Author Topic: Friends/Social life?  (Read 52702 times)

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RomanovFan318

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Re: A Social Life?
« Reply #135 on: February 05, 2006, 07:15:28 PM »
Quote
Did most people who had dieases like that back then, die though? I mean like now you get blood transfusions or soemthing right?


Yes. Back at the beginning of the 20th century most of those born with hemophilia did die at a young age because there was not much that could be done for them medically. I can't remember what book I read this in but most of them died as children or teenagers.    


amanduhh592

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Re: A Social Life?
« Reply #136 on: February 05, 2006, 09:06:42 PM »
I read that most people who had it, died before they they were 25.

Offline Romanov_fan

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Re: A Social Life?
« Reply #137 on: February 06, 2006, 08:30:27 AM »
Tsarvitch Alexei might not have lived all that long that is true, but the fact that he was royalty, and was even more taken care of than many young royals and of course the fact that he was born in 1904, well into the 20th century made it more likely he would have had a slightly longer life. Prince Leopold, Queen Victoria's son, went on to marry, have two children, and live to be in his 30s. There is no reason Alexei could not have done the same.

RomanovFan318

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Re: A Social Life?
« Reply #138 on: February 06, 2006, 10:36:39 AM »
Good point IA. Not all who suffered from it died young and the fact that Alexei was royalty and taken very well care of probably did make a difference. Prince Leopold was not the only royal hemophiliac to live a relatively  long life. Prince Waldemar (son of one of Alix's sisters) lived into his fifties.  Had Alexei not been murdered I like to hope that he too would have had lived long enough to marry and have a family of his own.  I think he would have been a good father.

Offline Romanov_fan

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Re: A Social Life?
« Reply #139 on: February 06, 2006, 10:48:50 AM »
Yes, if Alexei had not been murdered, and his health had been stable, who knows what he might have done? I think he would have attended parties,etc, and had a social life in so far as it was required, although nightlife could never have his life, because of his health. But he would most likely have tried to do what he was able to do, and do it well. Just my thoughts.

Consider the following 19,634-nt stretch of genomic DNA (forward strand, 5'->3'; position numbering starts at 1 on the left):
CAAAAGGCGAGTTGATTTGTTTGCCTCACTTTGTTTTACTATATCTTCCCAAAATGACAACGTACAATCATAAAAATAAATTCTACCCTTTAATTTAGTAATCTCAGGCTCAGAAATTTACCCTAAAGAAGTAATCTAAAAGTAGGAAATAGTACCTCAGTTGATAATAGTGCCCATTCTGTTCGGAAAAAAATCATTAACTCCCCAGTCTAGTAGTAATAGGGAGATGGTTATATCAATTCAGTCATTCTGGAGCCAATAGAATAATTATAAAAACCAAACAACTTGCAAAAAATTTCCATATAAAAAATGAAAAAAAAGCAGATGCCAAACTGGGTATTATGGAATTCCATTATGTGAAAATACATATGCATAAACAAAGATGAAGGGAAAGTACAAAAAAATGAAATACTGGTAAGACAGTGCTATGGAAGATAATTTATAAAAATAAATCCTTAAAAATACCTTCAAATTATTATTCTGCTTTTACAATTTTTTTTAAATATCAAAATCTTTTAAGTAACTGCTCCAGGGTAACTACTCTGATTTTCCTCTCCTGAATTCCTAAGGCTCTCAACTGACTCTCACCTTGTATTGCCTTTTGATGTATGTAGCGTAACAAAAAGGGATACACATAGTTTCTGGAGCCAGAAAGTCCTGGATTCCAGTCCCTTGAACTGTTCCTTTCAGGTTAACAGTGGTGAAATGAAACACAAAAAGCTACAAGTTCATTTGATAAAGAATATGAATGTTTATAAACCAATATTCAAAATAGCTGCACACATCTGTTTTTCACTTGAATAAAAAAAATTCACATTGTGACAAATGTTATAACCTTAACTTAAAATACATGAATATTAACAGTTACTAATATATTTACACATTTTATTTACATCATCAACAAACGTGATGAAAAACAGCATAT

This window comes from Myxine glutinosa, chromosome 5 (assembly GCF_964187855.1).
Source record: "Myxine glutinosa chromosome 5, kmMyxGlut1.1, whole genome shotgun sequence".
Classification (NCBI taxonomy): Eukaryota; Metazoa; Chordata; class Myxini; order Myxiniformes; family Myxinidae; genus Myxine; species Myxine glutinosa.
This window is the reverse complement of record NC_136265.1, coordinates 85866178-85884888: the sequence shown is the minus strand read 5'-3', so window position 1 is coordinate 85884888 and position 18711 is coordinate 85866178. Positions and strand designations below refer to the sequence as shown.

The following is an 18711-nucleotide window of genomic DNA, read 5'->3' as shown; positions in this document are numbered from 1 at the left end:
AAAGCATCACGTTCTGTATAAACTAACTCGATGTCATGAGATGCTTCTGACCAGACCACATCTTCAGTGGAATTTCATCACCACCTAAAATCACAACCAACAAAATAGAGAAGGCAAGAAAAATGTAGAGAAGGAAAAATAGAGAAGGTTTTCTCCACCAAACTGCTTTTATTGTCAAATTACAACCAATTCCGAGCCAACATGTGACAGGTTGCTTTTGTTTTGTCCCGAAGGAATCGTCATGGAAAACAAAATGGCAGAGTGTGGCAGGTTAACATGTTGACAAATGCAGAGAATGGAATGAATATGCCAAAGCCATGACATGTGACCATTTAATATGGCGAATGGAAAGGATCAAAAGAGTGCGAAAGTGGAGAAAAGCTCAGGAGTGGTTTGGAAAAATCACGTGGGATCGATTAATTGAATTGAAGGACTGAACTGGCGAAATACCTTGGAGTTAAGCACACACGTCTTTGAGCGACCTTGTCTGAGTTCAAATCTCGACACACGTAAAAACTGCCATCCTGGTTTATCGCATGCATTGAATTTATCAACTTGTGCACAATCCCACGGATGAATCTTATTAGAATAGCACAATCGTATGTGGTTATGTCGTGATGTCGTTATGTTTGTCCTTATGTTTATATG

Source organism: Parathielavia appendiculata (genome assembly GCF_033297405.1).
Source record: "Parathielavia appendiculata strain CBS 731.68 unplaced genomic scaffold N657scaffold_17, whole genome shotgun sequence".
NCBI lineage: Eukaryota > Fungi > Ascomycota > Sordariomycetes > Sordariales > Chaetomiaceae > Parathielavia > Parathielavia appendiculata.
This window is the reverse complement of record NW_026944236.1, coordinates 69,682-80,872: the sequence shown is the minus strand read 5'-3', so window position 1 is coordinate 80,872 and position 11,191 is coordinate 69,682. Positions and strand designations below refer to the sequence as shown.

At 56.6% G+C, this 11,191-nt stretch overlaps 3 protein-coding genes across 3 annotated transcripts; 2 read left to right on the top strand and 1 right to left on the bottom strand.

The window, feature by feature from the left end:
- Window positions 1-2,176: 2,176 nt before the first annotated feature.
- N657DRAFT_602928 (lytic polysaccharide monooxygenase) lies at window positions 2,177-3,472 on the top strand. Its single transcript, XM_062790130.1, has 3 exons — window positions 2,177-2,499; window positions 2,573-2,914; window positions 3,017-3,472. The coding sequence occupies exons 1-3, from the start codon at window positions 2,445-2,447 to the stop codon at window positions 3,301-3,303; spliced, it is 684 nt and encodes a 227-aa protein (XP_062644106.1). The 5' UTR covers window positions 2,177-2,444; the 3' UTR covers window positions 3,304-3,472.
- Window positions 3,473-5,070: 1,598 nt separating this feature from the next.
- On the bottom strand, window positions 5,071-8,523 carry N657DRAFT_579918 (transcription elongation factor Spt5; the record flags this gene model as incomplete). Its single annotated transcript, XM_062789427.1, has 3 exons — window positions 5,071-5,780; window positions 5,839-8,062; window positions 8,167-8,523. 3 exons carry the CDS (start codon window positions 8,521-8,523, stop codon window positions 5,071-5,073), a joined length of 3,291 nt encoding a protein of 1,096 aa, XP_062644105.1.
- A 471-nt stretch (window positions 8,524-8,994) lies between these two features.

amanduhh592

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Re: A Social Life?
« Reply #140 on: February 06, 2006, 04:27:33 PM »
I think he would have been a good tsar...

Offline Romanov_fan

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Re: A Social Life?
« Reply #141 on: February 08, 2006, 08:23:31 AM »
I think so too, and it is interesting to debate what kind of duties in society he might have had, or a social life outside these duties. One thinks with him, however, whatever his inclinations, he would mostly be attending events that he had to attend, and woudn't have been able to spend so much of his other time going to parties, and such, due to his health.

RomanovFan318

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Re: A Social Life?
« Reply #142 on: February 08, 2006, 10:14:54 AM »
I think he would have been a good Tsar to had he been given the chance.  I think he would have been better than his father and more decisive because I think he was a bit more strong-willed. I also think that he would have realised that it was impossible to be an autucrat and would have moved Russia toward a more constitutional form of government. As for social events I can see him moastly attending official functions but if his heath permitted it it I think he might have attended parties that his realtives threw.  I think he was  more outgoing than his mother and father.

And I like to debate the "what it" questions too!
« Last Edit: December 31, 1969, 06:00:00 PM by RomanovFan318 »

Offline Romanov_fan

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Re: A Social Life?
« Reply #143 on: February 08, 2006, 10:50:30 AM »
I think he had qualities his parents didn't possess that might have made him a good ruler, and seems to have been outgoing, as Alexandra certainly wasn't. Before his marriage Nicholas actually had quite a social life!

amanduhh592

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Re: A Social Life?
« Reply #144 on: February 08, 2006, 03:17:48 PM »
joy0318-"I think he would have been better than his father.."

YES, i totally agree, i was going to say that, but i wasnt sure if anyone who, like, flip out on me for it. but yea I think he would have been better.